California Takes New Approach on Water Regulation for Pot Farms

“The coho salmon (populations) have been pushed to the brink by logging,” Greacen said. “But they’re being pushed over the brink by weed.”

Photo by Paul Kitagaki Jr | Sacramento Bee
Photo by Paul Kitagaki Jr | Sacramento Bee 2015
The California Department of Fish and Wildlife helicopter circled over steep timberland in Humboldt County’s coastal mountains, prowling for potential water diversions and environmental damage caused by what is arguably the state’s most lucrative agricultural product: marijuana.

The problems weren’t hard to find.

The pot farms below sprawled out with factory-like orderliness. From the air, the rows of budding plants resembled citrus orchards. Leveled terraces supported plastic-lined greenhouses capable of producing multiple marijuana yields. Giant water tanks stood nearby.

Lt. DeWayne Little, a veteran game warden with a muscular build and a shaved head, snapped photos of the clearings. The view unsettled him.

“Marijuana uses about the same amount of water that corn uses,” he said. “But you wouldn’t grow corn up here. This area is not made for agriculture. But people are just carving out chunks of the mountain and casting that aside” for marijuana.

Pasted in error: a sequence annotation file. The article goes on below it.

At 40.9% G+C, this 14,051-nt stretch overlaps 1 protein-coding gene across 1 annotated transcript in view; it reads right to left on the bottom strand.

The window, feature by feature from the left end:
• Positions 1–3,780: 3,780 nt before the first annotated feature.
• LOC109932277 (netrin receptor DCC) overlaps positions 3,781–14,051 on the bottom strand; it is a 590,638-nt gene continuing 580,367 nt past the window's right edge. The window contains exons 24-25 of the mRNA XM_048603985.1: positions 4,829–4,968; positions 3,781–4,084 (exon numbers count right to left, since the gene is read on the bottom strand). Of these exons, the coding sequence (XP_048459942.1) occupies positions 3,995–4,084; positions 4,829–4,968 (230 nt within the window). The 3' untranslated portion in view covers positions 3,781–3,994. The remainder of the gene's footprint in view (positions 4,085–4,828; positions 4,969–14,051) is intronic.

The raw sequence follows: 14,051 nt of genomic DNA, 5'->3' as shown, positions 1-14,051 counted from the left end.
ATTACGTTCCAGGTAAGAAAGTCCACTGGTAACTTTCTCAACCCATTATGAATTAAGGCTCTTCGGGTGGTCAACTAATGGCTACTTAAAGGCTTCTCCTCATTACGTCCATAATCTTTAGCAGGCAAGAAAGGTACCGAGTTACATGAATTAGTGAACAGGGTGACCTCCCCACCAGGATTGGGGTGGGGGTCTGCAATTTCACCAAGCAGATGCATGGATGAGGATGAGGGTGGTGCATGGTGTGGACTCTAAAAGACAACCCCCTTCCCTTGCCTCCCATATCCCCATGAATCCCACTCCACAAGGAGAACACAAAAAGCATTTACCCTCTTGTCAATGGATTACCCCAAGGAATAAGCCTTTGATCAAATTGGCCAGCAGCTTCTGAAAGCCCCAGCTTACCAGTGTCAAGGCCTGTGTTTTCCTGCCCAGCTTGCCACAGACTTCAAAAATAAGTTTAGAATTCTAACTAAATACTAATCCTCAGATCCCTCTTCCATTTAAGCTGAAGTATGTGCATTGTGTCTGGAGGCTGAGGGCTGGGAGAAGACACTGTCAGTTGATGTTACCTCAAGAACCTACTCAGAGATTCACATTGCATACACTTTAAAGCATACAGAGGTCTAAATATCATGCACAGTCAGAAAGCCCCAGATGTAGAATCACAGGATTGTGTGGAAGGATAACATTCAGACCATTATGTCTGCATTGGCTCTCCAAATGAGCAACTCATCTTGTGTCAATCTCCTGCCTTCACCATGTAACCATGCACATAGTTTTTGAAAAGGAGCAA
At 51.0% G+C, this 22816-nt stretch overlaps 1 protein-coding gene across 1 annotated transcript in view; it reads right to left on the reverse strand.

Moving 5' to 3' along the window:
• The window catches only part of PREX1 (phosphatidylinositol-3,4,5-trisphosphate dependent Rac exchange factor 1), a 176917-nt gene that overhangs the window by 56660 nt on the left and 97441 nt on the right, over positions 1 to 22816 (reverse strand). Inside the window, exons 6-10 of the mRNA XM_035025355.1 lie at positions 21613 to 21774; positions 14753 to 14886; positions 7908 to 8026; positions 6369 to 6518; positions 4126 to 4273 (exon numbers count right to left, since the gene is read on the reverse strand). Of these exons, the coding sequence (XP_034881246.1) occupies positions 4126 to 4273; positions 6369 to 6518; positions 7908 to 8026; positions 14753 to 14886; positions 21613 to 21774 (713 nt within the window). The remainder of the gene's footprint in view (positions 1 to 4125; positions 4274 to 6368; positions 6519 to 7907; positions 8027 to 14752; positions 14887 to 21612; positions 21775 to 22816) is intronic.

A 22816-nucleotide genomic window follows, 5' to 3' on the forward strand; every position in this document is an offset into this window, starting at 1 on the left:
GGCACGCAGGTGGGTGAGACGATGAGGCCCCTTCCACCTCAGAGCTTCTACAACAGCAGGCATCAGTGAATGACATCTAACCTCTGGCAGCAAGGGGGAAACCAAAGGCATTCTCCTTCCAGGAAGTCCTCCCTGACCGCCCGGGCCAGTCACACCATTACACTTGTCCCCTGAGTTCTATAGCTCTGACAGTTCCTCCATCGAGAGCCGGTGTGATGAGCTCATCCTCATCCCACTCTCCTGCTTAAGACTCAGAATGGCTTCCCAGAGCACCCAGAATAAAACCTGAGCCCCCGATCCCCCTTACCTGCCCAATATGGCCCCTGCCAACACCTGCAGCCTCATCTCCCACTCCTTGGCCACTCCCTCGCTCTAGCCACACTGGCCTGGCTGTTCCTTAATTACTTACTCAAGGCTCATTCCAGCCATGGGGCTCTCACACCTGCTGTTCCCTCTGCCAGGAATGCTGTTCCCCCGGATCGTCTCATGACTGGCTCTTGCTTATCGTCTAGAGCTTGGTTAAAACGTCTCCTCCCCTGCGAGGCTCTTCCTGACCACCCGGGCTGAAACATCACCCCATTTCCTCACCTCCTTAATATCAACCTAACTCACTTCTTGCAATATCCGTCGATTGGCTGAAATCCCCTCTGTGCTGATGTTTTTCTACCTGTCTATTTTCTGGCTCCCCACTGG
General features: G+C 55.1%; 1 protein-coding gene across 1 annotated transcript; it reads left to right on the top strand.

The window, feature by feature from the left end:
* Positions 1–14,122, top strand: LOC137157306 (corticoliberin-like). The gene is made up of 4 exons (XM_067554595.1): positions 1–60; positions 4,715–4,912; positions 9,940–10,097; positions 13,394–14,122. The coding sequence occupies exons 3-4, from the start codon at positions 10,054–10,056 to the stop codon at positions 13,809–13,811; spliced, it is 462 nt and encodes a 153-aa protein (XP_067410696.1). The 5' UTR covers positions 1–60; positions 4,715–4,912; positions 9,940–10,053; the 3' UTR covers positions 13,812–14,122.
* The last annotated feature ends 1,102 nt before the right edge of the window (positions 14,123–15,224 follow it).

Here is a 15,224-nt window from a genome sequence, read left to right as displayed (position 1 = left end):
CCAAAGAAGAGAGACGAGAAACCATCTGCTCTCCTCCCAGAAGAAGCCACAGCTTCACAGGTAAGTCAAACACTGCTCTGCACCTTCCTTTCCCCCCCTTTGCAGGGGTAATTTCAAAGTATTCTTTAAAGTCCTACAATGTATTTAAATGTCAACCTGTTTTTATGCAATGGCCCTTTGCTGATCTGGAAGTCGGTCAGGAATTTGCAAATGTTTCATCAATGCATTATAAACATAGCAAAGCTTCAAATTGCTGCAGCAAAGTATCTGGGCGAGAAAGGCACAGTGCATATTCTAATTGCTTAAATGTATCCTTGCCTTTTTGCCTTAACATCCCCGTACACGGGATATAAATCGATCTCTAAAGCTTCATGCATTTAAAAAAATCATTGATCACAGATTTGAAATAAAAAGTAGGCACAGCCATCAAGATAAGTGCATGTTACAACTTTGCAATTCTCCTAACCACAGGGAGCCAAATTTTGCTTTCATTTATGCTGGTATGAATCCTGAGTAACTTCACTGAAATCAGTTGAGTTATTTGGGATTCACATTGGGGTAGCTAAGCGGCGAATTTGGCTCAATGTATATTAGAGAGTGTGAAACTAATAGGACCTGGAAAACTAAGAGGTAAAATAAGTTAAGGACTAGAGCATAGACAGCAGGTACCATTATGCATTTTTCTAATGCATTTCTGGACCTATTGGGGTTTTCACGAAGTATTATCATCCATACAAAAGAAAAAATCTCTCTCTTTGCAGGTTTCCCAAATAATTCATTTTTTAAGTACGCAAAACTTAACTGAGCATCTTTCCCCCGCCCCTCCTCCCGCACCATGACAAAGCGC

Little and other Fish and Wildlife officers had recently joined local narcotics teams in raiding pot farms said to be draining a half million gallons of water a day from the Eel River. But the information he gathered on the helicopter wasn’t intended for a police incursion.

Little is a supervisor in a unique state effort that identifies growers willing to work with authorities to monitor water use and environmental impacts from marijuana cultivation. The compliance program signals a shift in regulatory oversight of an industry that has existed in a murky legal area since California became the first state to legalize marijuana for medical use in 1996.

Amid the state’s prolonged drought, Gov. Jerry Brown last year approved $3 million in funding to dispatch oversight officers and environmental scientists to identify and inspect water-thirsty pot gardens in sensitive natural settings. Officials from the State Water Resources Control Board and Department of Fish and Wildlife so far have visited 150 sites with growers’ approval. They have issued instructions on water conservation and filed 50 notices of environmental violations.